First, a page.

Finally, the R shiny app will ask Twitter to convert that oauth_token and oauth_verifier into the actual access token and access token secrets that are needed via one last API request. At that point the Shiny application will have the credentials needed to have requests go against the user rate limit instead.

In picture form, the process looks like this

The sequence diagram for the actions that the user, Shiny app, and Twitter take. Software engineering architects just looooove sequence diagrams.The sequence diagram for the actions that the user, Shiny app, and Twitter take. Software engineering architects just looooove sequence diagrams.

How to do it in Shiny

First, go to and register a new app. This may take some time before Twitter approves it. Once you have approval, go to the keys page and save the four keys (consumer key, consumer secret, access token, and access token secret). Also on the app page edit the callback urls to include “”. If you do not do this step your app won’t work. You also will want to add any other urls that you might have your shiny application use, such as if you host it on

Here is the R code for the steps in this process. Before we start let’s load up the R packages we need:


Let’s also load up the credentials from the Twitter app we made earlier. Replace what’s in the brackets with your own keys.

app <- 
    app = "",
    key = [CONSUMER KEY],
    secret = [CONSUMER SECRET]

You don’t need the access token or access token secret. You can also store them in a json file and load them with the R package jsonlite (which is what I do in the demo at the end).

Steps 1, 2, and 3: creating the authorization URL

To request the URL that the user will click to authorize the Shiny app with Twitter, we need to call the Twitter API and ask for some tokens. Most of the time you don’t need to call the Twitter API directly (that’s what the rtweet package is for). However, the 3-legged authentication requests aren’t built into rtweet, so we have to write these requests ourselves.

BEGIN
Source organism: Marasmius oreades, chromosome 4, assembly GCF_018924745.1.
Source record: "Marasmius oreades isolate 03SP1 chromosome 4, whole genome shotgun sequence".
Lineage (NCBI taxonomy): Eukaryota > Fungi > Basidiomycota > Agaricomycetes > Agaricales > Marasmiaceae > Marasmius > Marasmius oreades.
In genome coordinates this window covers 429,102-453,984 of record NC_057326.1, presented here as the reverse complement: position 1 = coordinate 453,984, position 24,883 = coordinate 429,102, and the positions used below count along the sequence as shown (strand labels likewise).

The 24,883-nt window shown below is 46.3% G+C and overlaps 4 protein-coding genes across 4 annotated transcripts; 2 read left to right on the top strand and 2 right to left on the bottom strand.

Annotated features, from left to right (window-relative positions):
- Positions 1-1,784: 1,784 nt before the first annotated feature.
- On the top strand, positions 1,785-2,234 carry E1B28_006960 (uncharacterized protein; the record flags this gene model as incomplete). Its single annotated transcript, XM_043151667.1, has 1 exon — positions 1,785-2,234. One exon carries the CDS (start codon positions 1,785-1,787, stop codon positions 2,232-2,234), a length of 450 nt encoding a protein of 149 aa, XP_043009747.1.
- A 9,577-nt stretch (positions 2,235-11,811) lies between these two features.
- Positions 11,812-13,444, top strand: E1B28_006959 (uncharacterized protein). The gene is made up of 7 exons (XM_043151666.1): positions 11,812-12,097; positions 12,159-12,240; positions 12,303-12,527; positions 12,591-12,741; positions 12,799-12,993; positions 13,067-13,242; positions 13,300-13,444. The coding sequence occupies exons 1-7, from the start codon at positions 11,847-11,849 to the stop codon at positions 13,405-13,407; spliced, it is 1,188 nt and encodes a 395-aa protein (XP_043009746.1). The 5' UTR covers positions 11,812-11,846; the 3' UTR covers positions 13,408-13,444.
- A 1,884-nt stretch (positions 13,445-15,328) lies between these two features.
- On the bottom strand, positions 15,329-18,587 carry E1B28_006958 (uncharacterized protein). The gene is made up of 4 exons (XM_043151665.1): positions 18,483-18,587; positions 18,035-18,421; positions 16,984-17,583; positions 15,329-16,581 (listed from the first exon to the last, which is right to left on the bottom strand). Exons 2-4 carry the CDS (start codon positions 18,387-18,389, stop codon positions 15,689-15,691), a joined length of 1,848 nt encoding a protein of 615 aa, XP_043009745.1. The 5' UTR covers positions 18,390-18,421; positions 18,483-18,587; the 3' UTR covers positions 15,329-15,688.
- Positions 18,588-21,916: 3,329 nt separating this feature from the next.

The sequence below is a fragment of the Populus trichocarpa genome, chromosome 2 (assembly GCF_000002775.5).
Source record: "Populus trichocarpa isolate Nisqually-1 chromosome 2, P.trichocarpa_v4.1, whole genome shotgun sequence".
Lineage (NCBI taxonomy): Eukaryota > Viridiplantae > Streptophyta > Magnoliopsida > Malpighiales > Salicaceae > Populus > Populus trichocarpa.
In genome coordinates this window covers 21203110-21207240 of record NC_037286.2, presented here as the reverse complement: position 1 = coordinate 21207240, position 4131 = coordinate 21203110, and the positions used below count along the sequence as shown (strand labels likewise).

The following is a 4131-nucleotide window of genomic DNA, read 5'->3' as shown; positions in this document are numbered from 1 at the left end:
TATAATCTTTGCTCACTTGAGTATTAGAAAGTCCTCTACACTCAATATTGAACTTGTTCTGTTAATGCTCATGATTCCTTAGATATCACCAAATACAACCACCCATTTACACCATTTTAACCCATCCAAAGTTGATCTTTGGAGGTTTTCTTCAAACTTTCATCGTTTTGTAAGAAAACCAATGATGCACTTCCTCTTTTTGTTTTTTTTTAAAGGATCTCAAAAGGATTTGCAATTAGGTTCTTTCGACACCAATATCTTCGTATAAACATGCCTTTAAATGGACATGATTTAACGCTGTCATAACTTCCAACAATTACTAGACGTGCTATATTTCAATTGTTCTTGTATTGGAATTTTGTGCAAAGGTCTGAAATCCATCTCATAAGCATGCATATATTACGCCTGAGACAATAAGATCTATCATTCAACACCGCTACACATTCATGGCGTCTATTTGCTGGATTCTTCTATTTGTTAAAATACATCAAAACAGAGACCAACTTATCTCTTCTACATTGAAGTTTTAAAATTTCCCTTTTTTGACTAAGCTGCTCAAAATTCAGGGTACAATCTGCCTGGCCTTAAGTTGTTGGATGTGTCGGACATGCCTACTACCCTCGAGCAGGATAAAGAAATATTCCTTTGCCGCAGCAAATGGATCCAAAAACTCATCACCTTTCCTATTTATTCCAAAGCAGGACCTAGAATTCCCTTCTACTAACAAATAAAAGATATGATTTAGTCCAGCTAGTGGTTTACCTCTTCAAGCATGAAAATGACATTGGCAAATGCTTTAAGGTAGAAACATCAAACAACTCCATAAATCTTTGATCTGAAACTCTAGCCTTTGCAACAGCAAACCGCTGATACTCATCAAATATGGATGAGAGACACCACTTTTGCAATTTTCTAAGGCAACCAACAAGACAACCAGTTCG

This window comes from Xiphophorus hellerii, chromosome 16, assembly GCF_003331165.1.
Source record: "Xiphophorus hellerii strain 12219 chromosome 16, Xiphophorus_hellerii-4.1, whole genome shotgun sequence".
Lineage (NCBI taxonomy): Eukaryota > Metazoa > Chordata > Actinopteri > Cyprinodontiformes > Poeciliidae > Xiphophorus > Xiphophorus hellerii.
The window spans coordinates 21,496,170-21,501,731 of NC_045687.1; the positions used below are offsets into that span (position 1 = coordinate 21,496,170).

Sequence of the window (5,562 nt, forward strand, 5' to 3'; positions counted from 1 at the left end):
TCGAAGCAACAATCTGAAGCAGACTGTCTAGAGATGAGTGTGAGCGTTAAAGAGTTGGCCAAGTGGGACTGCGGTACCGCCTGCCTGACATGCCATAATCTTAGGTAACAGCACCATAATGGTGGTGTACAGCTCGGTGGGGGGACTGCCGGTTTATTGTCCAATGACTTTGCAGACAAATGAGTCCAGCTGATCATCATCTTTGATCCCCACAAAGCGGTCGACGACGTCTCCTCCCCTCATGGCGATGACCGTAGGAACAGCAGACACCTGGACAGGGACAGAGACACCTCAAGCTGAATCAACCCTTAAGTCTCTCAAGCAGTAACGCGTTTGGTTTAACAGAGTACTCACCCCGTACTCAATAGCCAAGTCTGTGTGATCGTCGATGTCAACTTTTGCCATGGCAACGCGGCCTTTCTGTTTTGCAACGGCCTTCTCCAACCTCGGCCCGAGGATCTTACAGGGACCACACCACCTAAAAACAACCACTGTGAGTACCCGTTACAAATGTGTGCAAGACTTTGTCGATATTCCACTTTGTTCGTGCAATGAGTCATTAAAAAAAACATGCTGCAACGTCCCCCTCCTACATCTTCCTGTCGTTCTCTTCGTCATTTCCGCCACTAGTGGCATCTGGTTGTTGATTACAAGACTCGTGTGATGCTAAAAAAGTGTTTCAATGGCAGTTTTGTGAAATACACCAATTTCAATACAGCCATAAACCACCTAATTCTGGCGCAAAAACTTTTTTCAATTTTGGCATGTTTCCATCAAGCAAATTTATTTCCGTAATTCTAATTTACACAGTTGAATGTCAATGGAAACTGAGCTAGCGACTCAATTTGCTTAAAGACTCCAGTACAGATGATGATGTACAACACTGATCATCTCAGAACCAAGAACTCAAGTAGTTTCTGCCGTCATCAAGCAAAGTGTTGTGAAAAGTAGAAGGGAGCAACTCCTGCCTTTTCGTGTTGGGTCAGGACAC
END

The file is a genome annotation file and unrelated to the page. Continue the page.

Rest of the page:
We need a function that creates the signature so that the Twitter API accepts our request. I pulled this function from rtweet and slightly modified it ' it uses the oauth code from the httr package:

oauth_sig <- function(url, method, token = NULL, token_secret = NULL, private_key = NULL, ...){
                            other_params = list(...)))

And then here is the function to create the URL for the user to click. It does a HTTP request to Twitter to get a request token. It then processes the response of the request to turn it into the URL. The method for how it does this processing (taking the response and turning into part of the URL query) is straight from the Twitter API documentation.

get_authorization_url <- 
    function(app, callback_url, permission=NULL){
    private_key <- NULL
    response <- 
            private_key = NULL,
            oauth_callback = callback_url)
        params <- 
            type = "application/x-www-form-urlencoded")
        authorize_url <- 
            query = list(oauth_token = params$oauth_token, 
                        permission = permission))

Then, if you run:

url <- get_authorization_url(app, "")

You would generate a URL that you could click on and it would take you to the Twitter authentication page. When you authorized the app, it would return you to “[the credentials the app needs]”. If you failed to set “” as a callback url on the Twitter developer app website then this step will fail.